Monday, 21 June 2010

Echoes From The Warsaw Ghetto In Gaza

An Interview with Cecilie Surasky By Christiana Voniati

Gazing at letters that her grandmother wrote from the Warsaw Ghetto before she was killed , Deputy Director of the global organization “Jewish Voice for Peace”, Cecilie Surasky, discusses Israel's “anti-Jewish” crimes and the inescapable comparison between the sufferings of Gazans and the gradual crushing of Jewish life in the Nazi ghettos in the period that led to the Final Solution . More significantly, the Jewish activist for peace reveals and explores the relationship between Jewish collective trauma and Israel 's aggression

“Jewish Voice for Peace” is based in the United States of America . Was this choice of location intentional?

We are based in the US and we have one hundred thousand people on our supporter list, mostly in the United States but certainly across Israel , Canada and all over the world. We think it is important to be in the United States because most of the terrible things you see happening in Israel (the expansion of settlements and taking of land, the attack on Gaza , the construction of the wall, attacks on human rights activists) couldn't happen without US support.
We pay for it with billions in aid, we offer Israel diplomatic protection in the UN, and we have many Jewish and Christian Zionist institutional leaders in this country who are very vocal about defending Israel unconditionally. They want the US government to continue to give Israel permission to do whatever it likes including violating international law. And unfortunately, the majority of members of Congress are only too happy to oblige. The U.S. Congress, which is largely made up of Christians by the way, is shamefully committed to giving the Israeli government whatever they want. With relatively few exceptions, they have very little regard for Palestinian life or for Israeli life for that matter since this unconditional support is so destructive to Israel and to Jews everywhere.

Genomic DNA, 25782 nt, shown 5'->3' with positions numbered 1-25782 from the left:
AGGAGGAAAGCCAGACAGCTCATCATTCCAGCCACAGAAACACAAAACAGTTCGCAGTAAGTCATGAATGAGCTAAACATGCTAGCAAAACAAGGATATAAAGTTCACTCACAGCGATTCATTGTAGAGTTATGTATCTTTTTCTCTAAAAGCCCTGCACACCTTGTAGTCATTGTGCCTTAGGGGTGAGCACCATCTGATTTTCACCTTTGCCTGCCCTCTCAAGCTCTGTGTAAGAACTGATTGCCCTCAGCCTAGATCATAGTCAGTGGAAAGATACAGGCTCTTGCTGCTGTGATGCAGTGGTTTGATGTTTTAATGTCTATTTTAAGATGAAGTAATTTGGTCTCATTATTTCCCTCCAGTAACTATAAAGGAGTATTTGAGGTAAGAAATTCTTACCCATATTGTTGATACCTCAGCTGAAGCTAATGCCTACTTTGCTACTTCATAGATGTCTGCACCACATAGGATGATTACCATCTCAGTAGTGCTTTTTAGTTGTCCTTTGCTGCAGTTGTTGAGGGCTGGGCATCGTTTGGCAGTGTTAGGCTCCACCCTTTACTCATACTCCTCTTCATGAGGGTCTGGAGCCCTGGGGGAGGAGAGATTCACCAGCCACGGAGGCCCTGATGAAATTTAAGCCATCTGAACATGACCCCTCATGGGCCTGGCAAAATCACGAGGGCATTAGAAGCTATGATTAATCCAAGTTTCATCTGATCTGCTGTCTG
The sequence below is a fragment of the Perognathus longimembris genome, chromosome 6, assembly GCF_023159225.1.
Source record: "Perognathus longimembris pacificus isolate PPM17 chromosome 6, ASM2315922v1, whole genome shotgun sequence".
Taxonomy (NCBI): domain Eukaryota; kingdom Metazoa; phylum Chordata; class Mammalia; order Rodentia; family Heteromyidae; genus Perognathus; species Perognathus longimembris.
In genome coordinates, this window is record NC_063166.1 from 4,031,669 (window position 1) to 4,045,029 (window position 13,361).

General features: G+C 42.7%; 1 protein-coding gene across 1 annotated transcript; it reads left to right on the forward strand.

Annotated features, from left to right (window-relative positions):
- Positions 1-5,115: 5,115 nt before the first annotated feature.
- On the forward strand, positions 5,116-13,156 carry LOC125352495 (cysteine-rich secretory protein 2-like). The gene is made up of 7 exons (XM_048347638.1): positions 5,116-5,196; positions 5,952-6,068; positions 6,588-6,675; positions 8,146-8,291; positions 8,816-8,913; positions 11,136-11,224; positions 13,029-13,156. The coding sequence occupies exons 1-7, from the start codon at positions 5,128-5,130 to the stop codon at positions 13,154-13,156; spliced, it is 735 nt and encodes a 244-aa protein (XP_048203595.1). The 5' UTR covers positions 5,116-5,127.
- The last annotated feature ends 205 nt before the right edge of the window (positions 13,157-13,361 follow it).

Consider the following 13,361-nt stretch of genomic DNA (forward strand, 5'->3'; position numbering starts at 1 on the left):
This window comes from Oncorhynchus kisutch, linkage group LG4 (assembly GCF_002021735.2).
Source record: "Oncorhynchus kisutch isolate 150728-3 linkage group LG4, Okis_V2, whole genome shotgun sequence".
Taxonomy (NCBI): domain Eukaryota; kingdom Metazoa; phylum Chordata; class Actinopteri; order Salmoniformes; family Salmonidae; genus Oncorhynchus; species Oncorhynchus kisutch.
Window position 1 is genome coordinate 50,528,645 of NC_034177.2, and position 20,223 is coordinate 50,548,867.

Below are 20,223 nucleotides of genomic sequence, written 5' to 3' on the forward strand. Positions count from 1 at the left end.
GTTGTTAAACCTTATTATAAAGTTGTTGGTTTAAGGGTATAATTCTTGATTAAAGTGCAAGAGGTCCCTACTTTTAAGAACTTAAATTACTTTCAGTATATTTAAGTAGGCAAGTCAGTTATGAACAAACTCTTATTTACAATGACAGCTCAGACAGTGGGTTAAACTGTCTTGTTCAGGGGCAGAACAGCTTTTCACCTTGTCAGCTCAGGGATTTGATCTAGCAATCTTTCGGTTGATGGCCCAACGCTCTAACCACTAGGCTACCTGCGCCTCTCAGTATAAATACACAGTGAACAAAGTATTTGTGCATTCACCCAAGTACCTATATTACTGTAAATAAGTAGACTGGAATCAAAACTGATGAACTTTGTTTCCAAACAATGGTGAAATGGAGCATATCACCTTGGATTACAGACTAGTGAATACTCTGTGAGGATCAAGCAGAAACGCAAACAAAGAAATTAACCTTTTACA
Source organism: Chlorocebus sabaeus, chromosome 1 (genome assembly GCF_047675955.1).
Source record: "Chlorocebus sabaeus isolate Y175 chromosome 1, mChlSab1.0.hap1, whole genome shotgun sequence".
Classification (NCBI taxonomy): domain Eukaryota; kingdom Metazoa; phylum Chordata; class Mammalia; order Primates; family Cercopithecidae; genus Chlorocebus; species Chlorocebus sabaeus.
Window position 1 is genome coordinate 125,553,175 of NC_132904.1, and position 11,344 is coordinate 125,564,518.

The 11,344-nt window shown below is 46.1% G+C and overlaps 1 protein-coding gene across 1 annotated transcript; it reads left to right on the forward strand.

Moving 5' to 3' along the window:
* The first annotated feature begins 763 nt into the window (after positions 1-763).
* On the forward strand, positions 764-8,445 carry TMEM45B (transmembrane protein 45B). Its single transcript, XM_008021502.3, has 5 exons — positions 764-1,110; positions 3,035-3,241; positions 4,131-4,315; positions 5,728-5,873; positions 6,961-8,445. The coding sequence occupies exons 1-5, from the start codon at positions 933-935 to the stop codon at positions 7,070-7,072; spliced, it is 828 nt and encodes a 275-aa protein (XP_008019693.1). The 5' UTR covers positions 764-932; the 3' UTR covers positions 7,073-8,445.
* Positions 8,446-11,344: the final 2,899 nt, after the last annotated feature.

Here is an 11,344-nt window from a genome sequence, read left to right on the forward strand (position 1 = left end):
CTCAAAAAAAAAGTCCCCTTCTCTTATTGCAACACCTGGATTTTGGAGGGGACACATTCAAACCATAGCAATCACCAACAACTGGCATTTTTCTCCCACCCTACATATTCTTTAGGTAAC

That's why we think one of the most important places after Israel , to have a strong and powerful Jewish voice for peace, justice and equality, is in the United States . Once we stop sending billions of dollars in military aid with no strings attached, once we stop diplomatically protecting Israel in international bodies when they violate the law, Israel will have to change. This movement is primarily about accountability and ending the attitude of exceptionalism which allows Israel to consistently violate the human rights of Palestinians, and increasingly its own citizens, with impunity.
At Jewish Voice for Peace, our values are pretty simple: Full equality for Israelis and Palestinians. There is absolutely no difference between the value of life of my 7 year old son and the value of life of my Palestinian friend's child. They are equally precious and have the same rights to health, education, to safety and well-being. Palestinians have a right to land which is justly theirs without having it stolen from beneath their feet. But the Israeli government has absolutely no respect for their rights. New settlements are built every day on Palestinian land. Even president Obama has said this theft of land must stop, but the Israeli government refuses.
Nonetheless, the western media represents Arab life as being less “grievable” than that of a western or Jewish life…